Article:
By: Press Release
The stewards at Cal Expo issued an interim suspension Jan. 30 to trainer Marissa Tyler for the protection of the public after a number of standardbreds in her barn tested high for cobalt. The stewards conducted an ex parte hearing Jan. 29 following a CHRB investigation that included both out-of-competition testing and post-race testing of all horses trained by Tyler.
The CHRB has filed three complaints against Tyler, and other matters are pending. As a result, and presented with additional evidence, the stewards took steps to protect the public by issuing the interim suspension pending the final disposition of the violations alleged in the petition, as permitted by Business and Professions Code section 494. Additionally, the stewards placed all 21 horses in Tyler’s barn on the Stewards List, making them ineligible to start. And those horses that have tested high for cobalt also have been placed on the Veterinarians List, making them ineligible to start until such time as they test within allowable limits cobalt.
While cobalt is an essential element that is present (5 percent by weight) in Vitamin B-12, normal Vitamin B-12 administrations do not produce high cobalt readings. Low concentrations of cobalt salts also are found in routine feed and vitamin/mineral supplements, but when used properly, those sources do not cause high cobalt readings. There never has been cobalt deficiency documented in the horse that would require cobalt administrations. When administered in high doses, cobalt is potentially performance enhancing and a proven horse welfare concern. For these reasons, California and most other racing jurisdictions in the United States and internationally have established restrictions on cobalt levels.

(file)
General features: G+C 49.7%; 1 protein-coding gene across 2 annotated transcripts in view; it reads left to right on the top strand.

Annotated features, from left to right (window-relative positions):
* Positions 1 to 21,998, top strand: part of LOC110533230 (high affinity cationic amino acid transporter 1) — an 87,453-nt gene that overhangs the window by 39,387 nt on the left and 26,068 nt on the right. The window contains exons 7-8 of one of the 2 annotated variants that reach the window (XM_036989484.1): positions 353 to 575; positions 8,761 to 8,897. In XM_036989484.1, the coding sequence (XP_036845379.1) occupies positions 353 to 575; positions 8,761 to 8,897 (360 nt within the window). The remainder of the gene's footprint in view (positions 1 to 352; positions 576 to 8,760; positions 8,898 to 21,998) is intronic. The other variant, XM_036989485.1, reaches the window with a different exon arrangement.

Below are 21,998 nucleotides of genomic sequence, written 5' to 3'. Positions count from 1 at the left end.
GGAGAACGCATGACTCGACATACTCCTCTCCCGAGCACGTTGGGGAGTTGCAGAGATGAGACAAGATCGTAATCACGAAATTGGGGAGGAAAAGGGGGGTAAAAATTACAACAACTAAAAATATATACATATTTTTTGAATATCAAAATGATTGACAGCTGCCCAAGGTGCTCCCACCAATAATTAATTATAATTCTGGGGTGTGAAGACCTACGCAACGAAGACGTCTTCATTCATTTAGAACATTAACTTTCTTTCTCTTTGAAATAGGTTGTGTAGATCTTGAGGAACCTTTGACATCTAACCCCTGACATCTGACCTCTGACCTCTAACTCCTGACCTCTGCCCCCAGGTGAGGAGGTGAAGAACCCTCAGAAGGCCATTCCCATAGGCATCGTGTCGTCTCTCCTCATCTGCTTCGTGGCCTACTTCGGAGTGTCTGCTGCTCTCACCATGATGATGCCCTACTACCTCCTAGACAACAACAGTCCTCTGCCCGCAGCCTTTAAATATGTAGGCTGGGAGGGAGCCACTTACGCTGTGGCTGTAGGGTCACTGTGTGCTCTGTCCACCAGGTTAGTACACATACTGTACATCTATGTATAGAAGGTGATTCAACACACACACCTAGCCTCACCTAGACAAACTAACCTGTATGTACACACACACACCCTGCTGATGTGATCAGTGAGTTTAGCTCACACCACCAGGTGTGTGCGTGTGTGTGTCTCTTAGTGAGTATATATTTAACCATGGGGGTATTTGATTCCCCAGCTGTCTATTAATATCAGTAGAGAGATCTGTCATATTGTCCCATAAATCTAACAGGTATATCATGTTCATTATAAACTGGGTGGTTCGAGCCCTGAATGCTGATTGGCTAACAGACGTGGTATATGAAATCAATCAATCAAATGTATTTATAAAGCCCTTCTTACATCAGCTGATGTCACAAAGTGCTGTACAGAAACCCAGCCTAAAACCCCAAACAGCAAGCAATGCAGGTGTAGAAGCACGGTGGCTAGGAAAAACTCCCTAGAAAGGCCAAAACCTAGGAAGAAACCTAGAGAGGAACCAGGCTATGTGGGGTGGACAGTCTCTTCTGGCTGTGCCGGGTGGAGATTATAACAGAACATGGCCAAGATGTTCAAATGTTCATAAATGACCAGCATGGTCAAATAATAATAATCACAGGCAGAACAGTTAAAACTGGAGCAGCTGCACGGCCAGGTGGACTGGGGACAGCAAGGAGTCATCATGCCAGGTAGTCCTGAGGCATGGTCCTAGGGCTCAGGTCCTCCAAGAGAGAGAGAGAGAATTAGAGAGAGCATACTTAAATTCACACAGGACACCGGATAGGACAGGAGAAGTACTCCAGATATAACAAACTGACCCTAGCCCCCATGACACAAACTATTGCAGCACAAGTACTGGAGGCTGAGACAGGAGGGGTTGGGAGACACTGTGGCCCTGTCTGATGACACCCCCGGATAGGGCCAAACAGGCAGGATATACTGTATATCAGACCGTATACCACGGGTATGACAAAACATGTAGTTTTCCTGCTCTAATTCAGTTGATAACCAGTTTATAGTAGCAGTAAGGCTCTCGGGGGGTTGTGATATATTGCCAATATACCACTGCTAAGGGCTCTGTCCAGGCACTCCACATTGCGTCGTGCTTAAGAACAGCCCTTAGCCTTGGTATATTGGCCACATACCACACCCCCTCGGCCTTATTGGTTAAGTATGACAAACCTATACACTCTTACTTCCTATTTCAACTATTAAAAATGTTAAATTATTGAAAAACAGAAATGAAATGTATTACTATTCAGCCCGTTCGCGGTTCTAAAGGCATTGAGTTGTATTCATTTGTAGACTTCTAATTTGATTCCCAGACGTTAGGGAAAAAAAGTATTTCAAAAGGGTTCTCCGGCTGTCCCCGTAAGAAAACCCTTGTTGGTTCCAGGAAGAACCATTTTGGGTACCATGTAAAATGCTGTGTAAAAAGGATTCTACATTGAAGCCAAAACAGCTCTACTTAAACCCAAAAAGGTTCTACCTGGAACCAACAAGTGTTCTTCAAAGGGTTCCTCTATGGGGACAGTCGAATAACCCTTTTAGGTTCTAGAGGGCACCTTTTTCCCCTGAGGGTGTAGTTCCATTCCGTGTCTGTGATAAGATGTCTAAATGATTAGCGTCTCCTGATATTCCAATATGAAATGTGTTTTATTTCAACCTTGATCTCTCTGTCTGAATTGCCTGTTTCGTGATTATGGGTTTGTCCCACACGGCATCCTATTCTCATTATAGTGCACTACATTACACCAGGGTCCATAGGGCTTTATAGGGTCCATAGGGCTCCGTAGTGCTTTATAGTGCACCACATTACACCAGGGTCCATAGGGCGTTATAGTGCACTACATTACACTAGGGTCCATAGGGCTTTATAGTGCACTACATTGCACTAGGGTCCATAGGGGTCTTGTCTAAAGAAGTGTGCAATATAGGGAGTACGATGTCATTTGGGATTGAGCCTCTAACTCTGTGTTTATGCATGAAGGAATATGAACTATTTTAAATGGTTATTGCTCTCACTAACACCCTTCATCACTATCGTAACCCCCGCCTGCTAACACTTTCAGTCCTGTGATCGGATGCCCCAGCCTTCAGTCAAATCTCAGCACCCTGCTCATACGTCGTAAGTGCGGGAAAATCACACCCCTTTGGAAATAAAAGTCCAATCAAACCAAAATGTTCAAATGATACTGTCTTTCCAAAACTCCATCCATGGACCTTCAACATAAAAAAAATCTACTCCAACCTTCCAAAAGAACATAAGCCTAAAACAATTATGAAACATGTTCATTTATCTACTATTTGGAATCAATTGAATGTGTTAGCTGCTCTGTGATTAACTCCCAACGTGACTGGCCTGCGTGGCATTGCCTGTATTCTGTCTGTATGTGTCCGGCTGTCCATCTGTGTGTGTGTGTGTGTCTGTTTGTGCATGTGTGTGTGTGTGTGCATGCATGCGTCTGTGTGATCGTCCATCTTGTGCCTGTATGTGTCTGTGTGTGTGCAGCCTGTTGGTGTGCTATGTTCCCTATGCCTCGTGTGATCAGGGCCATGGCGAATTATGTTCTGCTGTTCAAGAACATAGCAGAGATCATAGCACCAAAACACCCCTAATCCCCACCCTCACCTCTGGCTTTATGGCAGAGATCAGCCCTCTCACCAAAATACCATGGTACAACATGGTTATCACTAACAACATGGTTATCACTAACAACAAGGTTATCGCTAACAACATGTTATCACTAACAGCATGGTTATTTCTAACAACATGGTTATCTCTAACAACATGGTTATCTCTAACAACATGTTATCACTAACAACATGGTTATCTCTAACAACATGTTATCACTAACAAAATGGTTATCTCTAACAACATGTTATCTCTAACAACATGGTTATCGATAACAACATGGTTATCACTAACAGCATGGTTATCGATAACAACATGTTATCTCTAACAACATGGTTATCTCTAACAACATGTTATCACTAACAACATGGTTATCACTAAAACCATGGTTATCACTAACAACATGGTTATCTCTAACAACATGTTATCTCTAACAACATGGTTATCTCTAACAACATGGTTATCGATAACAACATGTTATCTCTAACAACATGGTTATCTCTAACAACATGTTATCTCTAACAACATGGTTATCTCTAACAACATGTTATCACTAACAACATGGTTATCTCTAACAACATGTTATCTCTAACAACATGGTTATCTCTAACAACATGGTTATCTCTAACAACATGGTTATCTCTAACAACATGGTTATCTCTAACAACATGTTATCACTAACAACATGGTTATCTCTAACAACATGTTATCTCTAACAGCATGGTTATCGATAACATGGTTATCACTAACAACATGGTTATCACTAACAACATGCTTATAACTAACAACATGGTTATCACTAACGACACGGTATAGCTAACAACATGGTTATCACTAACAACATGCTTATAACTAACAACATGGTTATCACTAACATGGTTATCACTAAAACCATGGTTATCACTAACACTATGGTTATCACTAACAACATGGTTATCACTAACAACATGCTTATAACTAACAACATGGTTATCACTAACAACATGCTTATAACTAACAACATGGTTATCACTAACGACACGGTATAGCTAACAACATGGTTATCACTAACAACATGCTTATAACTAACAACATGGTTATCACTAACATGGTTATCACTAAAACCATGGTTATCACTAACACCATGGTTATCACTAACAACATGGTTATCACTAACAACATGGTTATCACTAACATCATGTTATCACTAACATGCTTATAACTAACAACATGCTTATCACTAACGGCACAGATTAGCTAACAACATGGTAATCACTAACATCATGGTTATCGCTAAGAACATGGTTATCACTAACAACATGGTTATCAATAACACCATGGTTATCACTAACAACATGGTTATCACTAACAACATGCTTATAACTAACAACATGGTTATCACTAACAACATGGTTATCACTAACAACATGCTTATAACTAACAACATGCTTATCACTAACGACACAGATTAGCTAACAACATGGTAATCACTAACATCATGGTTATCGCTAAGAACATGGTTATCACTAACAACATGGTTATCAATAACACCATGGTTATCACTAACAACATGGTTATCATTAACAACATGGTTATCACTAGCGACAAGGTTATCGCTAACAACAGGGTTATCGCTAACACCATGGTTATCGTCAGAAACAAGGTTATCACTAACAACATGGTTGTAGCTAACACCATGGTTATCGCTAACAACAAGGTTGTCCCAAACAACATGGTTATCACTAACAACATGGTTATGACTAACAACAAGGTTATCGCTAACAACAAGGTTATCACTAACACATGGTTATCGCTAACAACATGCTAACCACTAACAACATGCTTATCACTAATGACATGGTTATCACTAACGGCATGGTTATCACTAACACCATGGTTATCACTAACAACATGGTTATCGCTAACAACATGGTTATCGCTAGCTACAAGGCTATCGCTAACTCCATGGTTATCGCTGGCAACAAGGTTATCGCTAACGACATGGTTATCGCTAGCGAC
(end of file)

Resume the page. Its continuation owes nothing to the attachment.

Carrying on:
Under CHRB Rule 1843.2, cobalt over 25 nanograms (ng) per milliliter (ml) of blood, but not exceeding 50 ng/ml, is a Class 4 substance with a Category C penalty. A category C violation carries a minimum fine of $500 to a maximum fine of $1000 for a first offense. Category C penalties often recognize the possibility of inadvertent or negligent use of an otherwise therapeutic substance. Cobalt in excess of 50ng/ml indicates intentional administration of cobalt, so it is a Class 3 substance with a Category B penalty. A Class 3 substance requires the disqualification of the horse and the redistribution of the purse. A Category B penalty holds the trainer and/or other responsible licensee (s) subject to a fine of not less than $500 or more than $10,000 and a minimum 30-day suspension for the first offense. Penalties in both categories increase rapidly with subsequent offenses.
Tyler first came to the attention of the CHRB on Dec. 14 when the Maddy Laboratory at UC Davis notified the Board that a post-race sample collected Nov. 28 from a horse trained by Tyler, Young American, contained 30 nanograms per milliliter of blood (ng/ml) of cobalt, slightly above the 25ng limit. Young American finished first in the fifth race that night. This was one of the three complaints filed by the CHRB. Young American ran back on Dec. 19, before any action could be taken by the Board, and again tested high for cobalt, this time at 124 ng, well above the 50ng level. Young American ran second in the first race at Cal Expo on Dec. 19.
The third complaint stems from a cobalt overage of 132 ng collected from a different horse trained by Tyler, Quantum Uptown Boy, which finished second in the first race at Cal Expo on Jan. 2. All of these races were run during a harness meet operated by Watch & Wager. Hearings are tentatively scheduled Feb. 12.
Information on the CHRB drug testing and enforcement process can be found on the CHRB website (CHRB.CA.Gov) under the Veterinary link.